The CP(BSTI) was opposed to parliamentarism, in contrast to the views of the newly founded British Socialist Party which formed the Communist Party of Great Britain (CPGB) in August 1920. The CP(BSTI) soon dissolved itself into the larger, official Communist Party. This unity was short-lived and when the leadership of the CPGB proposed that Pankhurst hand over the Workers Dreadnought to the party she revolted. As a result, she was expelled from the CPGB and moved to found the short-lived Communist Workers Party. By this time, she was an adherent of left or council communism. She attended meetings of the Communist International in Russia and Amsterdam, and those of the Italian Socialist Party. She disagreed with Lenin on his advice to work with the British Labour Party, and was supportive of "left communists" such as Anton Pannekoek.

Partner and son

Sylvia Pankhurst objected to entering into a marriage contract and taking a husband's name. Near the end of the First World War, she began living with Italian anarchist Silvio Corio[8] and moved to Woodford Green, where she lived for over 30 years. A blue plaque and Pankhurst Green opposite Woodford tube station commemorate her ties to the area. In 1927, at the age of 45, she gave birth to a son, Richard. As she refused to marry the child's father, her own mother, Emmeline Pankhurst, broke ties with her and did not speak to her again.

Supporter of Ethiopia

Pankhurst's grave

In the early 1930s, Pankhurst drifted away from communist politics, but remained involved in movements connected with anti-fascism and anti-colonialism. In 1932, she was instrumental in the establishment of the Socialist Workers' National Health Council.[9] She responded to the Italian invasion of Ethiopia by publishing The New Times and Ethiopia News from 1936, and became a supporter of Haile Selassie. She raised funds for Ethiopia's first teaching hospital and wrote extensively on Ethiopian art and culture; her research was published as Ethiopia, a Cultural History (London: Lalibela House, 1955).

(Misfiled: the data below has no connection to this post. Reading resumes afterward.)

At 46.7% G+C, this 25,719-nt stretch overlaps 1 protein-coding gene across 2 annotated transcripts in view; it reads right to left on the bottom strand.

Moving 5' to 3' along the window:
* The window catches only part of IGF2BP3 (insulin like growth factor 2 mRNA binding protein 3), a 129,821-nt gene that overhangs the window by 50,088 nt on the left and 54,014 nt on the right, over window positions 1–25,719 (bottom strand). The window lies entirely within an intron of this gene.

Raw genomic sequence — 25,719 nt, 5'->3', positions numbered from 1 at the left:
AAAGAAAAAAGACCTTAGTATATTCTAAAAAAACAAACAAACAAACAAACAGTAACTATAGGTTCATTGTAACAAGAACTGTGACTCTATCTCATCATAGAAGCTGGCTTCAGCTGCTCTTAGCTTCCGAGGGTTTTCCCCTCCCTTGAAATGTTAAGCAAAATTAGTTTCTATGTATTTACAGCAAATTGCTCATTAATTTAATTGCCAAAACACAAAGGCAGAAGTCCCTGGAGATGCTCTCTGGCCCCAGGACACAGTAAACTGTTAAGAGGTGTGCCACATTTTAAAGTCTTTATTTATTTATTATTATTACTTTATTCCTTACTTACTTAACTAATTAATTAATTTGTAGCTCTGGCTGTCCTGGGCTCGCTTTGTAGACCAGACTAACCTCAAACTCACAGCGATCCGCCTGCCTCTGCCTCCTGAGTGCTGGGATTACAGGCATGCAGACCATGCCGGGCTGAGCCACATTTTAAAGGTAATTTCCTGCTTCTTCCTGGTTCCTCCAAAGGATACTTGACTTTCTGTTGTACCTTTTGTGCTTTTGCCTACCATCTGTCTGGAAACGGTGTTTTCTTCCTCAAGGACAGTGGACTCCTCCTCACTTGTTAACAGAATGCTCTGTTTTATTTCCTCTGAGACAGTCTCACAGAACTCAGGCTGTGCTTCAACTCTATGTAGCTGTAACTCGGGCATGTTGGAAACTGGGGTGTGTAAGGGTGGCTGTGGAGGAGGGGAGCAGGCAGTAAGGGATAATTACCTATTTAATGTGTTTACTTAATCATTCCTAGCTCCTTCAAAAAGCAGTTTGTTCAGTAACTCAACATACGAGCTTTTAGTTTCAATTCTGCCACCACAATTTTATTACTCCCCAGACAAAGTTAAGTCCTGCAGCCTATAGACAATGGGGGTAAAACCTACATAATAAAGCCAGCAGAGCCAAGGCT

From 1936, MI5 monitored Pankhurst's correspondence.[10] In 1940, she wrote to Viscount Swinton as the chairman of a committee investigating Fifth Columnists, sending him a list of active Fascists still at large and of anti-Fascists, who had been interned. A copy of this letter on MI5's file carries a note in Swinton's hand reading "I should think a most doubtful source of information."[10]

After the post-war liberation of Ethiopia, she became a strong supporter of union between Ethiopia and the former Italian Somaliland, and MI5's file continued to follow her activities. In 1948, MI5 considered strategies for "muzzling the tiresome Miss Sylvia Pankhurst". Pankhurst became a friend and adviser to the Ethiopian Emperor Haile Selassie. She moved to Addis Ababa at Haile Selassie's invitation in 1956 with her son, Richard, and founded a monthly journal, New Times and Ethiopia News, which reported on many aspects of Ethiopian life and development.[11][12]


She died in Addis Ababa in 1960, aged 78, and received a full state funeral at which Haile Selassie named her "an honorary Ethiopian". She is the only foreigner buried in front of Holy Trinity Cathedral in Addis Ababa, in a section reserved for patriots of the Italian war.[11]

Writings (selection)

Secondary literature

See also


  1. "Pankhurst, (Estelle) Sylvia (1882–1960)". Oxford Dictionary of National Biography (online ed.). Oxford University Press. doi:10.1093/ref:odnb/37833. (Subscription or UK public library membership required.)
  2. Chambers, Emma. "Women Workers of England". Tate Gallery. Retrieved 3 March 2014.
  3. Winslow, Barbara Winslow (2008). The Oxford Encyclopedia of Women in World History. Oxford: Oxford University Press. p. 409.
  4. Mercer, John (2007), "Writing and re-writing suffrage history: Sylvia Pankhurst's 'The Suffragette'", Women's History Magazine
  5. Edmund; Frow, Ruth (1994). The battle of Bexley Square : Salford unemployed workers' demonstration - 1st October, 1931. Salford: Working Class Movement Library. ISBN 978-0-9523410-1-7.
  6. Mary Davis, Sylvia Pankhurst: A Life in Radical Politics (Pluto Press, 1999); ISBN 0-7453-1518-6
  7. Workers' Dreadnought, Vol. VII, No. 13, 19 June 1920.
  9. "The Annual General Meeting". The Socialist Doctor. 1 (4). June 1932.
  10. 1 2 Communists and suspected communists: Sylvia Pankhurst file ref KV 2/1570,; accessed 13 April 2009
  11. 1 2 Fifty years since the death of Sylvia Pankhurst, Ethiopians pay tribute – Owen abroad
  12. New Times and Ethiopian News – Oxford Reference